Perhaps the best example for policymakers is to follow the policies of Presidents Warren G. Harding and Calvin Coolidge. In 1920, the nation was confronted with a severe depression, and Harding campaigned on a “return to normalcy” theme which centered on reducing spending, lowering tax rates, and paying down the national debt. Harding and Coolidge both enacted these policies, which created the economic prosperity of the “Roaring” 1920s. Patrick J. Buchanan describes the result of the Harding-Coolidge economic policies:


Result: Unemployment, 12 percent when Harding took office, was 3 percent when Calvin Coolidge left. Manufacturing output rose 64 percent in the Roaring Twenties. Between 1923 and 1927, U.S. growth was 7 percent a year. At decade’s end, America produced 42 percent of the world’s goods.[8]


Perhaps the most controversial part of the Harding-Coolidge economic policy was their belief in a protective tariff to protect American manufacturing and limit immigration. In fact, Coolidge argued that a policy of “restrictive immigration” and a “tariff for protection” were two key aspects that helped to bring prosperity to the nation.[9]


Donald J. Trump released his “America First Economic Plan,” which follows some of the Harding-Coolidge policy ideas. Trump’s “America First Economic Plan” offers similarities to traditional conservative policies that will revive the American economy and return us to normalcy. Larry Kudlow noted that Trump’s economic plan “will generate substantial new investment, business formation, jobs, and growth — and hence higher wages.”[10]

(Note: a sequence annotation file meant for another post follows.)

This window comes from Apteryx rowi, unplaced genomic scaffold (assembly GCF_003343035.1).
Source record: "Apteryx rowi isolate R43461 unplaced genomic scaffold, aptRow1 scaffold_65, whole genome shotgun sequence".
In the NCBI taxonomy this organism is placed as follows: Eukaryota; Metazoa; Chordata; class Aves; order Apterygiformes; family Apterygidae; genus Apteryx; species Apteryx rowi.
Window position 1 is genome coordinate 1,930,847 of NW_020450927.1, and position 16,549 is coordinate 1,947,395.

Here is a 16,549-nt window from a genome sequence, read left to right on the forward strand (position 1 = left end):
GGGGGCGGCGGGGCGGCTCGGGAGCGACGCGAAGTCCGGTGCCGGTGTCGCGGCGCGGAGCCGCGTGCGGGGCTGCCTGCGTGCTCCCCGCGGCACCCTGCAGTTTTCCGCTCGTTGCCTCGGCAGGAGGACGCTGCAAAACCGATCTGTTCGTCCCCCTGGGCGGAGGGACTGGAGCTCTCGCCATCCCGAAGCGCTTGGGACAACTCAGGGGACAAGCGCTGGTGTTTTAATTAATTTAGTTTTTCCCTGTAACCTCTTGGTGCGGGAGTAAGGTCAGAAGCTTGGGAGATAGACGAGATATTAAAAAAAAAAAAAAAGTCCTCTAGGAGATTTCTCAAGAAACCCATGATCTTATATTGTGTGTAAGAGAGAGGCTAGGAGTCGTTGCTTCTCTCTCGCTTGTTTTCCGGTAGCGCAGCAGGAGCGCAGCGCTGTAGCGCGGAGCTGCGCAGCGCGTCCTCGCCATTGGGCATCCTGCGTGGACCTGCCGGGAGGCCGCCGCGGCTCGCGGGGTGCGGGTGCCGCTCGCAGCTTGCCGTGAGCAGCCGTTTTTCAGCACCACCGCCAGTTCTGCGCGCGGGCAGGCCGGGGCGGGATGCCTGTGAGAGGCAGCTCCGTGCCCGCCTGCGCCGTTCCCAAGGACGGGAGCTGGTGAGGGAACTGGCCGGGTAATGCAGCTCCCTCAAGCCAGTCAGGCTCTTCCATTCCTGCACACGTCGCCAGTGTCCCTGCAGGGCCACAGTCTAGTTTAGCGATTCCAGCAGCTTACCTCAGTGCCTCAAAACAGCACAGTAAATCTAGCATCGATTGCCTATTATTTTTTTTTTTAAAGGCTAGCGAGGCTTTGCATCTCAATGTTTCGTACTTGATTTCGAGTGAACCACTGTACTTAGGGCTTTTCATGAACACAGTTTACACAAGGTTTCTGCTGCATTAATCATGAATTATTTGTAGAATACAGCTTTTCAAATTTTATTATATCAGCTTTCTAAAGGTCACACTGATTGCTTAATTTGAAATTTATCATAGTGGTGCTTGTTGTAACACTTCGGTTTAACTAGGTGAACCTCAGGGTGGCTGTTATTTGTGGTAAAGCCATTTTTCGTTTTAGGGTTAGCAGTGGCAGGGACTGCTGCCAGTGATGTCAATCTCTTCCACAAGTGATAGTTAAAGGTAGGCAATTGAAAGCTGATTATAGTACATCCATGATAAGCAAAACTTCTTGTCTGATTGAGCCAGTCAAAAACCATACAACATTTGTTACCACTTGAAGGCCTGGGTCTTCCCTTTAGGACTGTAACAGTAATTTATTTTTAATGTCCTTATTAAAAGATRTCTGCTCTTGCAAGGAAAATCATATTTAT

Trump’s economic plan can be debated, but his economic vision of across-the-board tax cuts and simplification, regulatory reform, and reform in trade and immigration policies will result in a stronger economy. Perhaps the most difficult struggle will be cutting spending and addressing the fiscal crisis, which can no longer be ignored; nor can we allow the “new normal” economy to continue.


Trump’s “America First Economic Plan” follows in the direction of the Harding-Coolidge-Reagan philosophy, and only by moving in this direction will we restore American prosperity.



[1] John H. Cochrane, “The Clinton plan’s growth deficit,” The Wall Street Journal, August 11, 2016, <> accessed on August 12, 2016.
[2] Terence P. Jeffrey, “2006 vs. 2016,”, June 8, 2016, <> accessed on August 12, 2016.
[3] Cochrane.
[4] Michael D. Tanner, Going for Broke: Deficits, Debt, and the Entitlement Crisis, Cato Institute, Washington, D.C., 2015, p. vii.
[5] Ibid.
[6] Larry Kudlow, “Donald Trump is the middle-class growth candidate,” National Review Online, August 5, 2016, <> accessed on August 12, 2016.
[7] Jeffrey.
[8] Patrick J. Buchanan, “Bush’s new ‘axis of evil,’” The American Conservative, February 10, 2011, <> accessed on August 12, 2016.
[9] Calvin Coolidge, “Address delivered to a group of Labor Leaders, who called on the White House, September 1, 1924,” in Foundations of the Republic, University Press of the Pacific, Honolulu, Hawaii, 2004, p. 83.
[10] Kudlow.


John Hendrickson is a Research Analyst with Public Interest Institute, Mount Pleasant, Iowa. Contact him at